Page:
There’s a sense of finality that comes with the end of a decade; a chance to start anew, even if it’s just one year spilling into the next, as always. For country music, in 1979, a curious phenomenon spread.
Sure, that could refer to the growing number of Willie Nelson wannabes in Texas, but I’m referring to country music’s placement in the movies. Just one year later, in 1980, Urban Cowboy would produce a boom period for the genre it hadn’t seen yet.
In 1979, though, country music still grappled between the rough-edged, progressive stance of the fading outlaw movement and the growing number of pop artists entering the genre. The famous “insider” versus “outsider” debate certainly lived on this year, and that’s reflected in the year’s biggest hits. As always, this feature is meant to count down the best hit songs of a particular year, in this case, 1979. This is also the only feature where Wikipedia is a handy source.
First, some honorable mentions:
- Tom T. Hall – “Son Of Clayton Delaney” (A fitting sequel, and a fitting observation of generational gaps)
- Waylon Jennings – “Amanda” (I’m a bigger fan of the Don Williams version, but it’s a song like this that showed how adept Waylon Jennings was at handling tender material)
- The Statler Brothers – “How To Be A Country Star” (It plods at a snail’s pace, but despite its corniness, this is a fun novelty song)
- Loretta Lynn – “I Can’t Feel You Anymore” (Loretta Lynn had recorded this kind of song better before, but this is still an excellent performance)
No. 10 – George Jones and Johnny Paycheck, “Maybellene”
I’m not sure where to begin with this one. For starters, neither George Jones nor Johnny Paycheck capture the original spirit of Chuck Berry’s recording. Second, this cover stems from a collaborative record that was absolutely panned by critics, with the major issues coming through in technical ability (mostly off-key singing). Yet for as unhinged as both artists were (especially during this time), there’s something oddly fascinating hearing them at their rowdiest. Sure, the technical criticisms still ring valid, but what both artists lack in a fine performance, they make up for in simple, harmless fun.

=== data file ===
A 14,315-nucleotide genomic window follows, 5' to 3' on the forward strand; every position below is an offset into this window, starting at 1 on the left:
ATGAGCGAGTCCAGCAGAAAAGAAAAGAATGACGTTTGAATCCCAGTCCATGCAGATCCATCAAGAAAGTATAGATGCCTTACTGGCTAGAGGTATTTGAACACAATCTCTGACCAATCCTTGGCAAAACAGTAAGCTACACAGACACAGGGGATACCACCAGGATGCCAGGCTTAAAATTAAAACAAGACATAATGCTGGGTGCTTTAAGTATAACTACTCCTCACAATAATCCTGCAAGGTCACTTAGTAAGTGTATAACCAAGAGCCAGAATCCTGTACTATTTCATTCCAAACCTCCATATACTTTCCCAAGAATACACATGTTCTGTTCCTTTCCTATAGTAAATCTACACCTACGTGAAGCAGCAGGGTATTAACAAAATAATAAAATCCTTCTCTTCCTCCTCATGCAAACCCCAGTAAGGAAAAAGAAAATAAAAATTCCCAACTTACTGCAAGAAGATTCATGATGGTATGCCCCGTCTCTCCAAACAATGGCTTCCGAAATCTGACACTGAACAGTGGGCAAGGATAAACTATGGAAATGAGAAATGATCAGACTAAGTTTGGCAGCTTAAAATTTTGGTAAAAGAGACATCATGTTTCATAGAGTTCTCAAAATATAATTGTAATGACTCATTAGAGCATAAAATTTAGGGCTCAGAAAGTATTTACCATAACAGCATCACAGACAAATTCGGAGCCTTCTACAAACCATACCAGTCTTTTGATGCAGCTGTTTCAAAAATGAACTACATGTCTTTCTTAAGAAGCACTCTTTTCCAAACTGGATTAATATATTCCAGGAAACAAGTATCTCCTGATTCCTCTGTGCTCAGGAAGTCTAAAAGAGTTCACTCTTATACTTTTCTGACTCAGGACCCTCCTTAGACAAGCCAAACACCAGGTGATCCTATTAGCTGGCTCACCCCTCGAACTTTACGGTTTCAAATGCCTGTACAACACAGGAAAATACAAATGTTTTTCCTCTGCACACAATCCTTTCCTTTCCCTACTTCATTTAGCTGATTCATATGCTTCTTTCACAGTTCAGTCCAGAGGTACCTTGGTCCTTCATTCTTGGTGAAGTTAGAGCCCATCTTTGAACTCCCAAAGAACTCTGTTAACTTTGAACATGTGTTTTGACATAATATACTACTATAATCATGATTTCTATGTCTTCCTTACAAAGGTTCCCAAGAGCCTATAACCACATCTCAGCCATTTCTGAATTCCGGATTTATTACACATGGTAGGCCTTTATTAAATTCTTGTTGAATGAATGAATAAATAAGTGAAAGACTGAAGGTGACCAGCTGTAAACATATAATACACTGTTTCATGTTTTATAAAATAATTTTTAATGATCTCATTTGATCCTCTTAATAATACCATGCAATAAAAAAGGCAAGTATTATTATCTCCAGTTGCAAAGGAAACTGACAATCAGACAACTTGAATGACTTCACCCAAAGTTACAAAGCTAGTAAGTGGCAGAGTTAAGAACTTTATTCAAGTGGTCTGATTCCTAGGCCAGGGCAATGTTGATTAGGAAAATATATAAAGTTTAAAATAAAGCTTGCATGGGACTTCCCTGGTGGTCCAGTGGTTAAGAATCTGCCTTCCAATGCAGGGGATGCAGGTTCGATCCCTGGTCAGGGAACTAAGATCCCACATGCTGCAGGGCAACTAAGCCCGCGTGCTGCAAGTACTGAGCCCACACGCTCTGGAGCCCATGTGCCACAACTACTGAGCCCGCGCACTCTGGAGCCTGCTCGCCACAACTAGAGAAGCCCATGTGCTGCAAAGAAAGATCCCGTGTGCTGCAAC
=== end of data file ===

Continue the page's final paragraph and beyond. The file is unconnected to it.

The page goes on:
No. 9 – Tanya Tucker, “Texas (When I Die)”
In the wrong hands, this song could scan as cloying and cliché. Where Tanya Tucker gets it right, however, is never painting her fantasy of a Texas heaven as anything other than her own personal, joyous end. There’s an ache and sense of homesickness in her delivery, but by the time the barroom chorus joins in, it feels like a fun, simple salute to her home state. No, she didn’t write it, but she sings it as if she did.
No. 8 – Anne Murray, “Broken Hearted Me”
The key to “Broken Hearted Me” is its straightforwardness. It plays out just as any broken-hearted weeper does, but Anne Murray does a fantastic job selling the desperate angst of feeling like it’s the literarl end of the world for her. Actually, the fact that she even underplays the song gives it a sinking sadness, and that’s helped by the murkier production and swell of strings and piano for a darker, yet elegant, presentation. It’s a familiar formula for a country song, but when it works – it works.
No. 7 – Hank Williams Jr., “Family Tradition”
And so would begin the dawn of a new Hank Williams Jr. – one who would step out from his father’s shadow to declare independence from everyone. If country music was caught between two sides in the ‘70s, “Family Tradition” represents the hard-edged, rougher half, devoid of polish. I’d also call it devoid of commercial appeal if it wasn’t for that instantly recognizable chorus. Irony or not, for as much as Williams wanted to distance himself from his father’s music and legacy, he’d go on to become one of many faces for the genre over the next decade, just as his father had done before him.
No. 6 – Merle Haggard, “My Own Kind Of Hat”